This paper analyzes the judicial practice regarding homosexuality in two countries, Egypt and Lebanon. There is not a law against homosexuality in Egypt, but male homosexuals are punished according to art. 9.c of law 10/1961, which criminalizes the habitual practice of male prostitution. On the contrary in Lebanon, art. 534 of the Penal Code clearly criminalizes «sexual acts against nature». However, homosexuality is slowly being normalized in this country. It is clear that homosexual acts are still criminalized in both countries, but the approach is quite different: while in Egypt all the actors in the legal field adhere to a dominant discourse which focuses on the assumption that homosexuality is a perversion, in Lebanon competitive discourses are emerging, thanks to Ḥelem and other groups whose members define themselves as homosexuals and have a human-rights approach, contributing to transform the discourse on homosexuality in the Middle East.
Homonormativity in Contemporary Italian Workplaces: New Hierarchical Horizons?
The object of this paper is to present how homosexual male workers in managerial positions manage their non-heterosexual identities in Italian public and private workplaces. The 7 interviews analyzed here are part of a larger set of 34 narrative interviews conducted between 2007 and 2008 to workers that had come out at least with one person in the workplace. The professional dimension is the central theme of these narratives, whose dominant feature is the adherence to hegemonic masculinity. At the same time, it draws a clear distinction with the homosexual male, which is precisely described in stereotypical terms that are the basis of discrimination against homosexuals. This positioning reveals how non-heterosexual identities differ one from the other, creating a hierarchy between privileged homosexualities – usually the ones that differ less from the norm – and stigmatized ones – presented as the more transgressive by the professional workers object of this paper.
The Management of Intersexuality in Biomedicine
Approach: the Incorporation of Sexual Dimorphism
Intersexuality challenges one of the most solid principles of Western epistemology: sexual dimorphism. This raises interesting questions which involve the nature/culture debate, calling into question dichotomies like man/ woman or sex/gender. The ethnographic research conducted at the Regina Margherita Hospital in Turin emphasizes a contradiction: biomedicine intervenes systematically to correct what appears to be a “fact of nature”. From a biomedical perspective, the body that is characterized by “ambiguous” genitals represents an “emergency”, since it would potentially lead to an ambiguous development of all the other levels. Adapting intersex genitals to the norm would limit the spread of their ambiguity and allow for the development of a “stable” gender identity and sexual orientation, conforming to the heterosexual standard. Far from positively affecting the health of the intersex, the clinical management, through sex assignment, hormonal therapy and surgery, is one of the devises through which “normal” men and women are incorporated and the heterosexual matrix reproduced.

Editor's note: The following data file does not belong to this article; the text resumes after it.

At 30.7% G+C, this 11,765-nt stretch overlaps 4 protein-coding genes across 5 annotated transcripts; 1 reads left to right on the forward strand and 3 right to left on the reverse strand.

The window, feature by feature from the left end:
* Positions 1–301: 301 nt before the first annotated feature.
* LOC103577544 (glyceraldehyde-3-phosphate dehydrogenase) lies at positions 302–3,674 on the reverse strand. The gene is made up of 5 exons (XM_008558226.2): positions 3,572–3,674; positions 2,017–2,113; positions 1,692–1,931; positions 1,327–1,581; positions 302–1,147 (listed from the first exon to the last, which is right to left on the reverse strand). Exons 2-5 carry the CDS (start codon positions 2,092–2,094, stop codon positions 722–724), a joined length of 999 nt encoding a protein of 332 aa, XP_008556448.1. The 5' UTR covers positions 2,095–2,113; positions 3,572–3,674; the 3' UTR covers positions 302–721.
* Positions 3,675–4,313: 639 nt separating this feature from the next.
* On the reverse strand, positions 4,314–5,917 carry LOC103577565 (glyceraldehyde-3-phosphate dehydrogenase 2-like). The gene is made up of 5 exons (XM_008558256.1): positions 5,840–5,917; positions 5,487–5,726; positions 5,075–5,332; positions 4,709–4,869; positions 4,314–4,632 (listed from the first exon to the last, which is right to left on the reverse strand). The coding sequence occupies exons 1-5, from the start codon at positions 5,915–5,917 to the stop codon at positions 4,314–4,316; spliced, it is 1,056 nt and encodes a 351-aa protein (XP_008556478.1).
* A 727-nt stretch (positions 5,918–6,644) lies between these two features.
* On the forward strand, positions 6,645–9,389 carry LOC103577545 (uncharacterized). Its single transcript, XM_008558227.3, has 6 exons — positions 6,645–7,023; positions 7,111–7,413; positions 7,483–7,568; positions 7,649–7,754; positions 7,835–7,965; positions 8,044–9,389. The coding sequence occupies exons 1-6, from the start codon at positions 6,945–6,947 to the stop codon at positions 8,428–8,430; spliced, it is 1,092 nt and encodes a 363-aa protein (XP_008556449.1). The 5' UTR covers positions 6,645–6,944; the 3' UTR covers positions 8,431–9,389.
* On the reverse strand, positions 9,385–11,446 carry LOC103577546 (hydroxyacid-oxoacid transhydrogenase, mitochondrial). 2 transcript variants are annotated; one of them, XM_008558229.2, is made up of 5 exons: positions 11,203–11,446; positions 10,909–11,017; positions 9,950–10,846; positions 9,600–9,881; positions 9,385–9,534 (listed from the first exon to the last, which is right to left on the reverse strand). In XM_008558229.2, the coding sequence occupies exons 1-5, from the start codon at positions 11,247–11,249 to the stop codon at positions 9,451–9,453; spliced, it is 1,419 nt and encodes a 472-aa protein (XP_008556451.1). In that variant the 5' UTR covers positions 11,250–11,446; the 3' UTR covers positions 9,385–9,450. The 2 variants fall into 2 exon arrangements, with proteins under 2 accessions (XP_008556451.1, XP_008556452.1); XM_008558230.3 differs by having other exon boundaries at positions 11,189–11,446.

Denaturalizing Normality. The Paradoxical Questioning
Promoted by Gender and Sexuality Studies
Are sex or sexuality social structures? Which is their modus operandi? Which are the links with other hierarchical categories of social space such as class or race? These are a few questions that Gender and Sexuality Studies, in the variety of their approaches and methodologies, have enabled us to express. Starting from an historical and a theoretical analysis of a selection of the texts that since the mid-1970s mainly contributed to the emergence of this intellectual domain (Butler, Chauncey, Delphy, Halperin, Scott, Sedgwick, Wittig), this article aims at reconstructing how these studies question the naturalization of sex and sexuality. The hypothesis that this contribution sketches out is that, in denaturalising sex classes and classifications, Gender and Sexuality Studies go beyond the comprehension of the sexual order’s functioning and more generally deal with the process of racialization questioning the grounds of the belief that social order is a natural one.
Memoria e racconto della Shoah
Breve storia del Circolo Maurice. O dell’opportunità della mixité (Torino, 1985-2007)
Roberta Padovano e Gigi Malaroda
Le pagine della SIS
a cura di Rosanna De Longis